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Sandrac
16th August 2010, 02:20 PM
I was at an Agility Summer Camp with Minnie for 3 days last week. As part of the camp activities we had a qualified Osteopath give a short seminar. I spoke to her at some length afterwards about Minnie and SM.

She told me that she is currently treating a Cavalier who has been diagnosed with SM and who is not on medication with great success. Apparently the dog has presented with instances of lameness and as soon as these occur she undertakes "Cranial Massage and Manipulation" which she said increases the blood supply to the head and neck area and also assists in allowing the spinal fluid to flow more readily. She is working in conjunction with the dog's Veterinary surgeon.

Would be interested to know if anyone else is using this treatment to alleviate symptoms?

I am due to see Clare Rusbridge for Minnie's review next month - so will also discuss this option with her. Minnie is currently on Trocoxil and Zitac.

Also Minnie did very well at camp - no signs of any symptoms during the time we were there or afterwards. She came 8th in the Agility competition and that was only because she stopped halfway through for a sniff at something interesting on the ground.:o:). But the team we were in won the dog and human tag race.:-D

ppotterfield
17th August 2010, 05:57 PM
I do not know anything about manipulations as a treatment for SM but I wanted to say how great that you are still doing Agility with Minnie and that she is secure enough to stop and smell the roses when she feels like it :) !

Karlin
17th August 2010, 06:33 PM
COngrats on the great results! :D:


"Cranial Massage and Manipulation" which she said increases the blood supply to the head and neck area and also assists in allowing the spinal fluid to flow more readily

:sl*p:

I know from previous conversations on this that Clare actively advises AGAINST using anything that involves head or neck manipulations for any dog with SM. Massage, perhaps. I do know this is the only thing she says is Ok from osteopaths and chiropractors. The only complementary technique she has ever seen help SM dogs is acupuncture (which also has been shown to help pain in some proper trials). She notes this on her website.

This is such total pseudoscience nonsense though -- CSF cannot not flow more 'readily' due to a head message or twisting a neck around for SM dogs. While CSF does circulate in connection with bloodflow, increasing blood flow will do zilch to help CSF flow for SM dogs. As a matter of fact the LAST thing an SM or CM dog needs is increased CSF flow! Massaging and manipulations will not move syrinxes or remove the brain from where it blocks the opening into the foramen magnum. If you cause the CSF to flow more readily, you *increase pain* as the fluid encounters those blockages and is squirted past them -- which is believed to cause SM in the first place. That osteopath needs to keep her hands off dogs that have a specialist illness she so obviously is utterly clueless about. Such misguided (and moneymaking!) nonsense can only make these poor dogs suffer further. :x It makes me shudder to think of people manipulating the necks of dogs with SM. :( Sorry but this kind of garbage just makes me so furious. If SM was so easy to address through bending and twisting, why aren't these people flooded with SM sufferers? Because it does nothing, and in some cases creates more pain and problems (don't even get me started on the brain-damaged friend of a good friend, who got that way thanks to a cranial manipulation by a very well known chiropractor here. The only reason he isn't a vegetable is he was able to ring his girlfriend who rushed him to hospital).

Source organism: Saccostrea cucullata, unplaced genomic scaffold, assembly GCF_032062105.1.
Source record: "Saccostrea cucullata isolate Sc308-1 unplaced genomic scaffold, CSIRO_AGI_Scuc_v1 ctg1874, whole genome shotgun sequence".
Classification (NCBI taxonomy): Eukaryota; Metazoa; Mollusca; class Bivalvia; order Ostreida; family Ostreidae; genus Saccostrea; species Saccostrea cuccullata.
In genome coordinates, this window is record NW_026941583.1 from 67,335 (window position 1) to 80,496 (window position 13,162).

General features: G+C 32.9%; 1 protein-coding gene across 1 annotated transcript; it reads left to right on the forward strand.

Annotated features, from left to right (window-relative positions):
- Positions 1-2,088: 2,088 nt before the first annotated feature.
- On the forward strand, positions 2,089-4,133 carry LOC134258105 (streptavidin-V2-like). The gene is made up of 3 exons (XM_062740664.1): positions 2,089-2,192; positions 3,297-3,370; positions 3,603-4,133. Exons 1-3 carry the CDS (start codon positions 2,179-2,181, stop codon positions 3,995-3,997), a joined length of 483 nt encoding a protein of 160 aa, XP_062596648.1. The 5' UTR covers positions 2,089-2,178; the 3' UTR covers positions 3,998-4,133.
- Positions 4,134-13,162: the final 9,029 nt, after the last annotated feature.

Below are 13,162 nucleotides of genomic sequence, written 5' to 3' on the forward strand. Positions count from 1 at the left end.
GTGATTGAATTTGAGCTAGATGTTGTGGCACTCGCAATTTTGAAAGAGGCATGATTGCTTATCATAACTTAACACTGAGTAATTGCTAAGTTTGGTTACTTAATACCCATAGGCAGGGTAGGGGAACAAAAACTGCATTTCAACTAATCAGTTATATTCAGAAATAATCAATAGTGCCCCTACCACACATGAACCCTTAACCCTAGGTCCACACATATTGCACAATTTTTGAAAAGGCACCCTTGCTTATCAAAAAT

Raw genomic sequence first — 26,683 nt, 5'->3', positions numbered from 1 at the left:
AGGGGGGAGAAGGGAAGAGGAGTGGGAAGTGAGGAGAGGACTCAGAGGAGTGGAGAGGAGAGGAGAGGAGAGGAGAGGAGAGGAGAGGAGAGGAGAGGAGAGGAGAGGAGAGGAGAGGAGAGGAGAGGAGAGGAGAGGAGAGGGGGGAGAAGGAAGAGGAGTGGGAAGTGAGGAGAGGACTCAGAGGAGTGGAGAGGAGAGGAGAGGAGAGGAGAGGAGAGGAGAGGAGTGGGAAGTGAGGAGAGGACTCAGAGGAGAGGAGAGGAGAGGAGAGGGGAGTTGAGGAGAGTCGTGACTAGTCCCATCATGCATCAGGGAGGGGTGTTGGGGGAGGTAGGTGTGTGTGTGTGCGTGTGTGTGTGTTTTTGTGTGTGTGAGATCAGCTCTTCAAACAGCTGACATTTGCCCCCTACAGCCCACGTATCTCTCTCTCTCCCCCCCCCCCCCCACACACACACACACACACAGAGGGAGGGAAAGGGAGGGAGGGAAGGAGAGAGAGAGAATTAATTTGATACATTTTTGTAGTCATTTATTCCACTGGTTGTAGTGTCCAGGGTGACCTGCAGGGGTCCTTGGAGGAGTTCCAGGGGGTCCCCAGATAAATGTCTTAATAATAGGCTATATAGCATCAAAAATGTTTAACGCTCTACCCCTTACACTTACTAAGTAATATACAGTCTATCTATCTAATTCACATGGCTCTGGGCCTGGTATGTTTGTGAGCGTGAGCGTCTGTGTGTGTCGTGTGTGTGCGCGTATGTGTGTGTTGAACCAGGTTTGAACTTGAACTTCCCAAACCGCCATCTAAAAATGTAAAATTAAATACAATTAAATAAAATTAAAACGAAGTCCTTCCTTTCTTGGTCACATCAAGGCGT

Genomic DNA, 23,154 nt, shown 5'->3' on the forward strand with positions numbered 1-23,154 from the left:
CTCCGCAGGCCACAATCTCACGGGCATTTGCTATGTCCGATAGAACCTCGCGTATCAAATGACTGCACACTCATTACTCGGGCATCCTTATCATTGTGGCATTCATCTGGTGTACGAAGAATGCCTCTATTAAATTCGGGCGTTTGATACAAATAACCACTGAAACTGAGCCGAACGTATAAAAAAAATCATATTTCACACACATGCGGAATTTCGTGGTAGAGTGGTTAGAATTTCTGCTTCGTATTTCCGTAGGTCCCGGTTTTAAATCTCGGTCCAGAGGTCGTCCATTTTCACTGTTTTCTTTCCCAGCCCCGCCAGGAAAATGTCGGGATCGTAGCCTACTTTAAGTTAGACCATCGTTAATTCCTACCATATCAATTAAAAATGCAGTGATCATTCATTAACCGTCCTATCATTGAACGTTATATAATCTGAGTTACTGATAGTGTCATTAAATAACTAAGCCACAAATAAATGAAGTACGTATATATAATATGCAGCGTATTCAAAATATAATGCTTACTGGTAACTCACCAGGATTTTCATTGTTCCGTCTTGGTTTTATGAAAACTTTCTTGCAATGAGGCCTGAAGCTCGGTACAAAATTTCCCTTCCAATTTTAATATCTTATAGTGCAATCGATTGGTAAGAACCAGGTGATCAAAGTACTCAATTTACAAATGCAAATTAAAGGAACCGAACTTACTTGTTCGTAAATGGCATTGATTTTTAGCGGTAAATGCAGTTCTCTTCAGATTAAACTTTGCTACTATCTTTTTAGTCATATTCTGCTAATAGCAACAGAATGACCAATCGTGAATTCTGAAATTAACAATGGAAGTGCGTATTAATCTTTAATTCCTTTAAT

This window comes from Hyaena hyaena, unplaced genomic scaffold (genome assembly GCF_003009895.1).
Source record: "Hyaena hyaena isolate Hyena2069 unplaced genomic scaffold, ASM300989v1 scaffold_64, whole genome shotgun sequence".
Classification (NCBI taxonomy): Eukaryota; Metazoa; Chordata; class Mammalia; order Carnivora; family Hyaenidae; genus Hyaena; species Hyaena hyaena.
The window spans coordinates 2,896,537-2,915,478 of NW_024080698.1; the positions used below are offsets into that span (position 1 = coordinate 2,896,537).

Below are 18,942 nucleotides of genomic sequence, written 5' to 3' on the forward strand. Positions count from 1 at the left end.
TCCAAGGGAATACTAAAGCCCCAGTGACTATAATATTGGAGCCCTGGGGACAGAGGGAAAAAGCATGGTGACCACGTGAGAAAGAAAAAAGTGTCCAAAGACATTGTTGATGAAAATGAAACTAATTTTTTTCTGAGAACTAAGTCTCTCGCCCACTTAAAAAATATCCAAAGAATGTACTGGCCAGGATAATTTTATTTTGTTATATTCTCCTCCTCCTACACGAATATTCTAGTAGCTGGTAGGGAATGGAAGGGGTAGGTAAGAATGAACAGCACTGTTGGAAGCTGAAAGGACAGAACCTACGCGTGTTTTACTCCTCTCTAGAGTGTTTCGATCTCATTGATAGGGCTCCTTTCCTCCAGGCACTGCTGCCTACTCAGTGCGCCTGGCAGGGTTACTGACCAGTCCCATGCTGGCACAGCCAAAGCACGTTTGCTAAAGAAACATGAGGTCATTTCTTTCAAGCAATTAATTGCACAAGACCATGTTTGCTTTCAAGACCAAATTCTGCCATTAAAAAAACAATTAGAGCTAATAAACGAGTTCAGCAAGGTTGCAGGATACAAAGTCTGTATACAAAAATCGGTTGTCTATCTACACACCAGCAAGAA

Sandrac
17th August 2010, 08:41 PM
This is such total pseudoscience nonsense though -- CSF cannot not flow more 'readily' due to a head message or twisting a neck around for SM dogs. While CSF does circulate in connection with bloodflow, increasing blood flow will do zilch to help CSF flow for SM dogs. As a matter of fact the LAST thing an SM or CM dog needs is increased CSF flow! Massaging and manipulations will not move syrinxes or remove the brain from where it blocks the opening into the foramen magnum. If you cause the CSF to flow more readily, you *increase pain* as the fluid encounters those blockages and is squirted past them -- which is believed to cause SM in the first place. ).

Karlin, that was my thoughts exactly, as a layperson with a dog that has only just been diagnosed, I could not see how osteopathy could help. Thankyou for confirming this. :)

I got a little suspicious about how much she actually knew about SM when I spoke about Minnie being under the care of Clare Rusbridge and she didn't know who I was talking about.